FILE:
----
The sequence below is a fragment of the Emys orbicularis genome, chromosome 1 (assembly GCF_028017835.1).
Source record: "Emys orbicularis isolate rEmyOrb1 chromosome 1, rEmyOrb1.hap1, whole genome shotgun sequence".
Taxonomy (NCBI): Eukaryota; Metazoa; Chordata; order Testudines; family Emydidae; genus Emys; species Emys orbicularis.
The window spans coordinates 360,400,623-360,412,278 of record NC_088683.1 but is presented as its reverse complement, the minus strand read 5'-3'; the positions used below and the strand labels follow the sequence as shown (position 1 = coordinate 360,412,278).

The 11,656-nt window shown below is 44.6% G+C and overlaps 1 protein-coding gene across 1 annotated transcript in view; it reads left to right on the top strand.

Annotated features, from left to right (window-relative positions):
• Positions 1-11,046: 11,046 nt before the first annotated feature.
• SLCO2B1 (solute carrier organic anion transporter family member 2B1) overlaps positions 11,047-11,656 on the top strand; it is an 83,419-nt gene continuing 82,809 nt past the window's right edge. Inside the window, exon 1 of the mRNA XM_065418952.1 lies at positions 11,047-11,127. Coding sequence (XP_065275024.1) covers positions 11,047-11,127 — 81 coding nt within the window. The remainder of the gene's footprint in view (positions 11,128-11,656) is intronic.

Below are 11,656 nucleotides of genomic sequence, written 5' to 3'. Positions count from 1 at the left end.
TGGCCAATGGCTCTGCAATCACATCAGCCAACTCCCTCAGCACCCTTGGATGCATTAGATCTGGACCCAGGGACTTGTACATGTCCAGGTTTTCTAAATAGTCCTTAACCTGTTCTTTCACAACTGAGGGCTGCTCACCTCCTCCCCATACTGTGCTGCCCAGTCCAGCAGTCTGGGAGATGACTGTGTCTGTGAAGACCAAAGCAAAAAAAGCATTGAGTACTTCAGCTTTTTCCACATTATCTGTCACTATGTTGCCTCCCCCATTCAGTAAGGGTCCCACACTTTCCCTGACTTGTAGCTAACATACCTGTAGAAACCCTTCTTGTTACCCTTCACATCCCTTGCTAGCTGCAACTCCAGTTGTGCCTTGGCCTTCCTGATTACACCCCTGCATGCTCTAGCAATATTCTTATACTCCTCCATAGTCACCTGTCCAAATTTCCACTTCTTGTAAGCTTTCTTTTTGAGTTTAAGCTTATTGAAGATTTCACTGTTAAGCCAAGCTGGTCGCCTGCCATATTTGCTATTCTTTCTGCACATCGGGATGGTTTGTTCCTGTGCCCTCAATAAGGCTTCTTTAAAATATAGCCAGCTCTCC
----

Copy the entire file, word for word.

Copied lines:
The sequence below is a fragment of the Emys orbicularis genome, chromosome 1 (assembly GCF_028017835.1).
Source record: "Emys orbicularis isolate rEmyOrb1 chromosome 1, rEmyOrb1.hap1, whole genome shotgun sequence".
Taxonomy (NCBI): Eukaryota; Metazoa; Chordata; order Testudines; family Emydidae; genus Emys; species Emys orbicularis.
The window spans coordinates 360,400,623-360,412,278 of record NC_088683.1 but is presented as its reverse complement, the minus strand read 5'-3'; the positions used below and the strand labels follow the sequence as shown (position 1 = coordinate 360,412,278).

The 11,656-nt window shown below is 44.6% G+C and overlaps 1 protein-coding gene across 1 annotated transcript in view; it reads left to right on the top strand.

Annotated features, from left to right (window-relative positions):
• Positions 1-11,046: 11,046 nt before the first annotated feature.
• SLCO2B1 (solute carrier organic anion transporter family member 2B1) overlaps positions 11,047-11,656 on the top strand; it is an 83,419-nt gene continuing 82,809 nt past the window's right edge. Inside the window, exon 1 of the mRNA XM_065418952.1 lies at positions 11,047-11,127. Coding sequence (XP_065275024.1) covers positions 11,047-11,127 — 81 coding nt within the window. The remainder of the gene's footprint in view (positions 11,128-11,656) is intronic.

Below are 11,656 nucleotides of genomic sequence, written 5' to 3'. Positions count from 1 at the left end.
TGGCCAATGGCTCTGCAATCACATCAGCCAACTCCCTCAGCACCCTTGGATGCATTAGATCTGGACCCAGGGACTTGTACATGTCCAGGTTTTCTAAATAGTCCTTAACCTGTTCTTTCACAACTGAGGGCTGCTCACCTCCTCCCCATACTGTGCTGCCCAGTCCAGCAGTCTGGGAGATGACTGTGTCTGTGAAGACCAAAGCAAAAAAAGCATTGAGTACTTCAGCTTTTTCCACATTATCTGTCACTATGTTGCCTCCCCCATTCAGTAAGGGTCCCACACTTTCCCTGACTTGTAGCTAACATACCTGTAGAAACCCTTCTTGTTACCCTTCACATCCCTTGCTAGCTGCAACTCCAGTTGTGCCTTGGCCTTCCTGATTACACCCCTGCATGCTCTAGCAATATTCTTATACTCCTCCATAGTCACCTGTCCAAATTTCCACTTCTTGTAAGCTTTCTTTTTGAGTTTAAGCTTATTGAAGATTTCACTGTTAAGCCAAGCTGGTCGCCTGCCATATTTGCTATTCTTTCTGCACATCGGGATGGTTTGTTCCTGTGCCCTCAATAAGGCTTCTTTAAAATATAGCCAGCTCTCC